Meaning of MUSCLE in English

I. muscle

variant of mussel

II. mus·cle ˈməsəl noun

( -s )

Usage: often attributive

Etymology: Middle French, from Latin musculus, from diminutive of mus mouse — more at mouse


a. : a tissue that functions to produce motion and is made up of variously modified elongated cells capable of contracting when stimulated — see cardiac muscle , smooth muscle , striated muscle

b. : an organ that contracts to produce, enhance, or check a particular movement and is made up of usually striated muscle tissue enclosed in a perimysium and firmly attached at either end to a bone or other fixed point — see agonist , antagonist , synergist


a. : something that resembles or is likened to a muscle

electronic circuits … are the muscles which carry out its orders — Boeing Magazine

the muscles of England … the factories — Richard Joseph

limbered his mental and moral muscles — Janet Whitney


(1) : muscular strength : brawn

got the nerve for anything, only he hasn't got the muscle — Joseph Conrad

(2) : effective strength or authority : force , power

put military muscle into the mutual defense pact — New York Herald Tribune

chosen less for polish and background, more for economic and executive muscle — Time

a cup of … coffee that really has some muscle — R.M.Hodesh

c. : an essential item or service : necessity

economics that would cut out fat rather than muscle — D.W.Mitchell


a. : muscular tissue

b. : lean meat

III. muscle verb

( muscled ; muscled ; muscling -s(ə)liŋ ; muscles )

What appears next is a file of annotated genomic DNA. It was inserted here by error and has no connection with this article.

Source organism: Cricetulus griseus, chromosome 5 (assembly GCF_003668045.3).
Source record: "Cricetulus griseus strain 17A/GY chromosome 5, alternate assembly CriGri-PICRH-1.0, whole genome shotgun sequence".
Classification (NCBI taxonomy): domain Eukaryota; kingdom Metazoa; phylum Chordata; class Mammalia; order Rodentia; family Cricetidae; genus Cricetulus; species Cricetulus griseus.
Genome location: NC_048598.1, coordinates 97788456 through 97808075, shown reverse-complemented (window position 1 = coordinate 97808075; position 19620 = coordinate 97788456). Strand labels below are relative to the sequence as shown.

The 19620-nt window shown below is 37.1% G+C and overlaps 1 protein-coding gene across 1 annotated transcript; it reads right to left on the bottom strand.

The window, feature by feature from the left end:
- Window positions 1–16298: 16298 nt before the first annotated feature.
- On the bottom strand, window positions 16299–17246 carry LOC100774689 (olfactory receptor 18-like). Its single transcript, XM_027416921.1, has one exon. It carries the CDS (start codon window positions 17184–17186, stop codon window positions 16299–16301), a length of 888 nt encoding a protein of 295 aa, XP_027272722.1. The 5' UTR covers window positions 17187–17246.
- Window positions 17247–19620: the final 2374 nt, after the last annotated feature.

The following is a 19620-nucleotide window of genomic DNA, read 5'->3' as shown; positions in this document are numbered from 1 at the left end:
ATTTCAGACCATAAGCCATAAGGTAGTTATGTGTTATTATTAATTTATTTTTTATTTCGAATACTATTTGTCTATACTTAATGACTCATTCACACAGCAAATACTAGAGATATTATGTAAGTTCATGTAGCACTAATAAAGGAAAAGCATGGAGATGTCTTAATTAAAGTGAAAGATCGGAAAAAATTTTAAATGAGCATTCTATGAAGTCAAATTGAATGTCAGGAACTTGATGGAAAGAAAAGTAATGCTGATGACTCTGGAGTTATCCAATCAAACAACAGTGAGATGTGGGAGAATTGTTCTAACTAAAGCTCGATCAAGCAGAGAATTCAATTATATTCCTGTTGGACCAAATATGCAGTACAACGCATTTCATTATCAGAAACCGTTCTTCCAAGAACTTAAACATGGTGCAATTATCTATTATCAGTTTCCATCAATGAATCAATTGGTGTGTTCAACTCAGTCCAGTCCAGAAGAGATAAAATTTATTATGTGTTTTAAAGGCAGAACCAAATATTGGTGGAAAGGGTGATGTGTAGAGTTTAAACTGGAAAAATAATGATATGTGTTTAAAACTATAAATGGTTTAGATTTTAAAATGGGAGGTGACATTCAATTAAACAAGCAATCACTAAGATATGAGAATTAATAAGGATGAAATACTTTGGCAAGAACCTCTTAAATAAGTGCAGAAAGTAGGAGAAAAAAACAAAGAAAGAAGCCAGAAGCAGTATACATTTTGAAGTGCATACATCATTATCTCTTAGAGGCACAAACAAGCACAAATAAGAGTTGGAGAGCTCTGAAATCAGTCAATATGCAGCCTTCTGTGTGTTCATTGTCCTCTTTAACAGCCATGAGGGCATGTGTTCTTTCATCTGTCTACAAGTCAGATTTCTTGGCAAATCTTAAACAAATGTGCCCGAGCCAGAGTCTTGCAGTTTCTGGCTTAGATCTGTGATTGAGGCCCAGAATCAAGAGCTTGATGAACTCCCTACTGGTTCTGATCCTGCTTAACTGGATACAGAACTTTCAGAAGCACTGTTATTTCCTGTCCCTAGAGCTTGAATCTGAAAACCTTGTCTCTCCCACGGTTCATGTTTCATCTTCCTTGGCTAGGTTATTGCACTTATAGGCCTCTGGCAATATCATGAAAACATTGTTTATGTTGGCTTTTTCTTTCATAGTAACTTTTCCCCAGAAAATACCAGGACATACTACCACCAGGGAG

transitive verb

1. dialect : to move by muscular effort

needed men to muscle chairs and tables — Linnell Jones

2. : to use strength or influence on : achieve by coercion : force , shove

was suddenly muscled aside as a swarm of his fellows rushed out — Sydney (Australia) Bulletin

a plane muscles its way through the … sound barrier — Springfield (Massachusetts) Daily News

dreamers were muscled out of patent rights — Scott Fitzgerald

3. : to furnish with strength or muscle : reinforce , condition

even the years of ballet exercises … had not muscled them into hardness — Winifred Bambrick

muscle up our diplomatic approach — Newsweek

muscling their minds to strike — Rose Thurburn

intransitive verb


a. : to make one's way by brute strength

slowly muscled up the cliff

b. : to overcome opposition by force — usually used with in or into

muscled into the queue — Bruce Marshall

2. : to force one's way in (as by trickery or intimidation) against hostility or opposition especially for fraudulent gain — usually used with in

some competing journalist would muscle in on my exclusive story — New York Times

muscling in on his territory — Green Peyton

would muscle in on the racket

Webster's New International English Dictionary.      Новый международный словарь английского языка Webster.